For our final project, we are creating 15–30 second shorts involving one character interacting with a 2 liter soda bottle. We must display a change in emotion as they interact with the bottle. It has to be an obvious difference from the beginning to the end of the sequence. This will require that I create storyboards, an animatic, and finally, the many passes of the actual animations.

Although the work can be tedious, this class is very inspiring. I look at the animated movies from my childhood with a new appreciation. I now understand the extent of the work that went into each scene. All the subtleties of the characters stand out to me. I love all the little details in the animation that give the characters a connection to the audience.  These otherwise cold, flat pictures come alive and tell beautiful heartwarming stories. I aspire to create the same kind of magic in my own work someday.

Introducing The Adobe Youth Voices Scholars Blog Series

Earlier this year, 25 highly talented Adobe Youth Voices (AYV) students were selected to receive scholarships to help them pursue higher education in a creative field. We are pleased to announce that the first group of scholarship recipients will be contributing blog posts sharing their experiences in post-secondary school and updating us on their creative projects. We hope these blogs will inspire current AYV students who dream about starting a creative career!

2013-2014 AYV Scholars celebrate on-stage at the AYV Summit in Santa Clara, Calif. in August 2013.

AYV Scholars celebrate on-stage at the AYV Summit in Santa Clara, Calif. in August 2013.

AYV students entering their first or second year of post-secondary school during the 2014-15 academic year are encouraged to apply for the scholarship here. Applications are being accepted until March 3, 2014.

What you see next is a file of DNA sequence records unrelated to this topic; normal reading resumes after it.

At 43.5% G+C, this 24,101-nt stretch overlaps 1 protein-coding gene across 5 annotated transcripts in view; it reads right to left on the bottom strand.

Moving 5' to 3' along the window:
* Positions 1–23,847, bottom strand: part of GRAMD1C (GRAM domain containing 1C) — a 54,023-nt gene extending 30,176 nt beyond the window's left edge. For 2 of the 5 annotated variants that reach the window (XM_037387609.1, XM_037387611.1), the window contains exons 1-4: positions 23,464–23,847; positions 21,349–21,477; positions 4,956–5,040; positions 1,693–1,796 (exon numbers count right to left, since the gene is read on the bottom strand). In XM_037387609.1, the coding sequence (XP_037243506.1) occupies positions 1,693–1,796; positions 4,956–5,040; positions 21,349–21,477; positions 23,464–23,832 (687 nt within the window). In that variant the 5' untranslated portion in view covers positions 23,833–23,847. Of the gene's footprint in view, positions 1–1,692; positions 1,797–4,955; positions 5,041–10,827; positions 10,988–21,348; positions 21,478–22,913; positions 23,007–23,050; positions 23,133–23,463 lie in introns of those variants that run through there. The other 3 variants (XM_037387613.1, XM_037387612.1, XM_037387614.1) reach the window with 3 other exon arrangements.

The AYV Scholarships program is fully funded by Adobe and administered by the Institute of International Education (IIE), an independent not-for-profit founded in 1919. IIE is among the world’s largest and most experienced international education and training organizations.

Please join us in congratulating the Adobe Youth Voices Scholarships recipients and check back for their blog posts!

A Year in Review: Adobe Corporate Responsibility in 2013

From actively engaging our employees, to driving operations efficiencies, to positively impacting communities, we believe in the power of creativity to inspire positive change. We’re rounding out the end of the year with a look back on some of our key corporate responsibility achievements in 2013.

Here are some of our favorites:

  • For the first time, 100% of the waste from our San Jose headquarters was diverted from the landfill – the equivalent of almost 215 garbage trucks.* We also produced 27% of our San Jose energy onsite with renewable electricity, effectively using our headquarters as a power plant and reducing our dependency on the grid.
  • 70% of our global office space in now LEED certified, and we’ve officially taken on the USGBC Building Health Challenge – a pledge to promote health and wellness and to catalyze industry change in building healthy places. Next year, we’ll continue to work towards our goal of achieving Net Zero status at each of our owned facilities in North America by 2015.
  • For the second year in a row, we were able to distribute 73% of our software electronically in an effort to reduce the need for packaging. For the minimal amount of software we do distribute in physical form, we hope to reduce the amount of packaging per product unit by 80% next year, double the target we achieved in 2011.
  • $59 million in product donations, $13 million in cash charitable contributions, and thousands of hours of volunteer work resulted in an interactive light installation at the Children’s Creativity Museum, a new playground for children in Palo Alto, and a gardening day in our offices, just to name a few.
  • We reached 25% more youth as a part of our Adobe Youth Voices program this year, culminating in the AYV Awards and a week-long gathering of young people and educators from around the world.

We’ve been working steadily towards these accomplishments for years. We’re not stopping now – we’re going to keep creating change in the years to coming, causing this ripple effect to continue to spread.

Thank you to our customers, employees, and partners for helping us create a more sustainable future. While 2013 was a great year, we’re confident that we can make an even bigger impact in 2014.

*Source: Calculations are based on United States Environmental Protection Agency document, Waste Transfer Stations: A Manual for Decision-Making.